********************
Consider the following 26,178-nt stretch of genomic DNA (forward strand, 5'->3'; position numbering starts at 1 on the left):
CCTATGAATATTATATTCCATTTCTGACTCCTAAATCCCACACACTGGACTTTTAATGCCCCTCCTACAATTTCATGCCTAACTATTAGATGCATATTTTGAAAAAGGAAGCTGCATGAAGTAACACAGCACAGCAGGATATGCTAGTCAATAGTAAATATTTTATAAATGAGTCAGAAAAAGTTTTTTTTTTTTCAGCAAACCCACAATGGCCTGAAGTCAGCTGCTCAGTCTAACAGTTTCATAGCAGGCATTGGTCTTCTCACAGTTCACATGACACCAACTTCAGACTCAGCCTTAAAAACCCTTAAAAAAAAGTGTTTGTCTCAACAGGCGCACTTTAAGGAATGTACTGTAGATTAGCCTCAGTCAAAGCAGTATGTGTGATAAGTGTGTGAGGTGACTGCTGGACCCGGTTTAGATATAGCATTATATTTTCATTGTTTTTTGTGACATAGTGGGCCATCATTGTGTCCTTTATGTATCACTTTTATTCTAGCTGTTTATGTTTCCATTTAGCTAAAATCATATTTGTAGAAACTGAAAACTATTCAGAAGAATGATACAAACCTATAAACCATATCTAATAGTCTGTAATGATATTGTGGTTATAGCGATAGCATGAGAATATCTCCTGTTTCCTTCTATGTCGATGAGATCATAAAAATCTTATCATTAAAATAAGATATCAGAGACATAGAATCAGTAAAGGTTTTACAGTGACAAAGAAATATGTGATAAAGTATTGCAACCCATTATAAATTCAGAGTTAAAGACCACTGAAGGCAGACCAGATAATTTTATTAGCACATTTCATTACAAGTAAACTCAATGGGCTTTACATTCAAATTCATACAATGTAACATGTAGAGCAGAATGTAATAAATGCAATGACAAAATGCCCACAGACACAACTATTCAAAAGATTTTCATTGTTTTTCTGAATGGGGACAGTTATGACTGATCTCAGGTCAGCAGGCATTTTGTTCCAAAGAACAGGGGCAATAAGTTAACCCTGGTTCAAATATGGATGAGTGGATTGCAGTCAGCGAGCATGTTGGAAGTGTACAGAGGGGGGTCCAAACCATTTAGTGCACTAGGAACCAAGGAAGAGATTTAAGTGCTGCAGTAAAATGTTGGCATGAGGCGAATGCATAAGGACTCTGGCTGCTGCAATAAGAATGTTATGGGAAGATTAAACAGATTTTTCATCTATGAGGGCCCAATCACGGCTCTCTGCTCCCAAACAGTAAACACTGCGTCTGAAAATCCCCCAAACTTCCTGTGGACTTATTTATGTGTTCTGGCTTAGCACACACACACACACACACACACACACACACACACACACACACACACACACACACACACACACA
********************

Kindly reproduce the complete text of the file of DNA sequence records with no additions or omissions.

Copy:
Consider the following 26,178-nt stretch of genomic DNA (forward strand, 5'->3'; position numbering starts at 1 on the left):
CCTATGAATATTATATTCCATTTCTGACTCCTAAATCCCACACACTGGACTTTTAATGCCCCTCCTACAATTTCATGCCTAACTATTAGATGCATATTTTGAAAAAGGAAGCTGCATGAAGTAACACAGCACAGCAGGATATGCTAGTCAATAGTAAATATTTTATAAATGAGTCAGAAAAAGTTTTTTTTTTTTCAGCAAACCCACAATGGCCTGAAGTCAGCTGCTCAGTCTAACAGTTTCATAGCAGGCATTGGTCTTCTCACAGTTCACATGACACCAACTTCAGACTCAGCCTTAAAAACCCTTAAAAAAAAGTGTTTGTCTCAACAGGCGCACTTTAAGGAATGTACTGTAGATTAGCCTCAGTCAAAGCAGTATGTGTGATAAGTGTGTGAGGTGACTGCTGGACCCGGTTTAGATATAGCATTATATTTTCATTGTTTTTTGTGACATAGTGGGCCATCATTGTGTCCTTTATGTATCACTTTTATTCTAGCTGTTTATGTTTCCATTTAGCTAAAATCATATTTGTAGAAACTGAAAACTATTCAGAAGAATGATACAAACCTATAAACCATATCTAATAGTCTGTAATGATATTGTGGTTATAGCGATAGCATGAGAATATCTCCTGTTTCCTTCTATGTCGATGAGATCATAAAAATCTTATCATTAAAATAAGATATCAGAGACATAGAATCAGTAAAGGTTTTACAGTGACAAAGAAATATGTGATAAAGTATTGCAACCCATTATAAATTCAGAGTTAAAGACCACTGAAGGCAGACCAGATAATTTTATTAGCACATTTCATTACAAGTAAACTCAATGGGCTTTACATTCAAATTCATACAATGTAACATGTAGAGCAGAATGTAATAAATGCAATGACAAAATGCCCACAGACACAACTATTCAAAAGATTTTCATTGTTTTTCTGAATGGGGACAGTTATGACTGATCTCAGGTCAGCAGGCATTTTGTTCCAAAGAACAGGGGCAATAAGTTAACCCTGGTTCAAATATGGATGAGTGGATTGCAGTCAGCGAGCATGTTGGAAGTGTACAGAGGGGGGTCCAAACCATTTAGTGCACTAGGAACCAAGGAAGAGATTTAAGTGCTGCAGTAAAATGTTGGCATGAGGCGAATGCATAAGGACTCTGGCTGCTGCAATAAGAATGTTATGGGAAGATTAAACAGATTTTTCATCTATGAGGGCCCAATCACGGCTCTCTGCTCCCAAACAGTAAACACTGCGTCTGAAAATCCCCCAAACTTCCTGTGGACTTATTTATGTGTTCTGGCTTAGCACACACACACACACACACACACACACACACACACACACACACACACACACACACACACACACA